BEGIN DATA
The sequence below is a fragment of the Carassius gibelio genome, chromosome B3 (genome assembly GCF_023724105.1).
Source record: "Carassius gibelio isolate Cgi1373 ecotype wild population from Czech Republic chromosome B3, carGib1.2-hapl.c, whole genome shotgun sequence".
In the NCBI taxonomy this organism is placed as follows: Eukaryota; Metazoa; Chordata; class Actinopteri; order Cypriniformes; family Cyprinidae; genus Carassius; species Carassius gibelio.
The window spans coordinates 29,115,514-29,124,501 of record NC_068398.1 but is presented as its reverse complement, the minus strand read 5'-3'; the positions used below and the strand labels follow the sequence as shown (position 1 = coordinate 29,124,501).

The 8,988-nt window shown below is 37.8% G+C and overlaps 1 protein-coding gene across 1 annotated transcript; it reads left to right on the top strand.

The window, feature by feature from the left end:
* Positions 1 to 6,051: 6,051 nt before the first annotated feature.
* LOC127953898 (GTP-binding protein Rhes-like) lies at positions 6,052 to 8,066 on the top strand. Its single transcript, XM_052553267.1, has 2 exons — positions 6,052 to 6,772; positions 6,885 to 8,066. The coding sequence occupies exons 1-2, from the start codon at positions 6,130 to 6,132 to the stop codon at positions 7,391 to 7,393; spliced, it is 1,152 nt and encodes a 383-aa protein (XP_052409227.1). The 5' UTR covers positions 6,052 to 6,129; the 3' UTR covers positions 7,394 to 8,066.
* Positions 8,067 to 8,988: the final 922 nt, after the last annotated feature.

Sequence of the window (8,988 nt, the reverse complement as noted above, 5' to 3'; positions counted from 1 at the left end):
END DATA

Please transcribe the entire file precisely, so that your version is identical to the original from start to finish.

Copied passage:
The sequence below is a fragment of the Carassius gibelio genome, chromosome B3 (genome assembly GCF_023724105.1).
Source record: "Carassius gibelio isolate Cgi1373 ecotype wild population from Czech Republic chromosome B3, carGib1.2-hapl.c, whole genome shotgun sequence".
In the NCBI taxonomy this organism is placed as follows: Eukaryota; Metazoa; Chordata; class Actinopteri; order Cypriniformes; family Cyprinidae; genus Carassius; species Carassius gibelio.
The window spans coordinates 29,115,514-29,124,501 of record NC_068398.1 but is presented as its reverse complement, the minus strand read 5'-3'; the positions used below and the strand labels follow the sequence as shown (position 1 = coordinate 29,124,501).

The 8,988-nt window shown below is 37.8% G+C and overlaps 1 protein-coding gene across 1 annotated transcript; it reads left to right on the top strand.

The window, feature by feature from the left end:
* Positions 1 to 6,051: 6,051 nt before the first annotated feature.
* LOC127953898 (GTP-binding protein Rhes-like) lies at positions 6,052 to 8,066 on the top strand. Its single transcript, XM_052553267.1, has 2 exons — positions 6,052 to 6,772; positions 6,885 to 8,066. The coding sequence occupies exons 1-2, from the start codon at positions 6,130 to 6,132 to the stop codon at positions 7,391 to 7,393; spliced, it is 1,152 nt and encodes a 383-aa protein (XP_052409227.1). The 5' UTR covers positions 6,052 to 6,129; the 3' UTR covers positions 7,394 to 8,066.
* Positions 8,067 to 8,988: the final 922 nt, after the last annotated feature.

Sequence of the window (8,988 nt, the reverse complement as noted above, 5' to 3'; positions counted from 1 at the left end):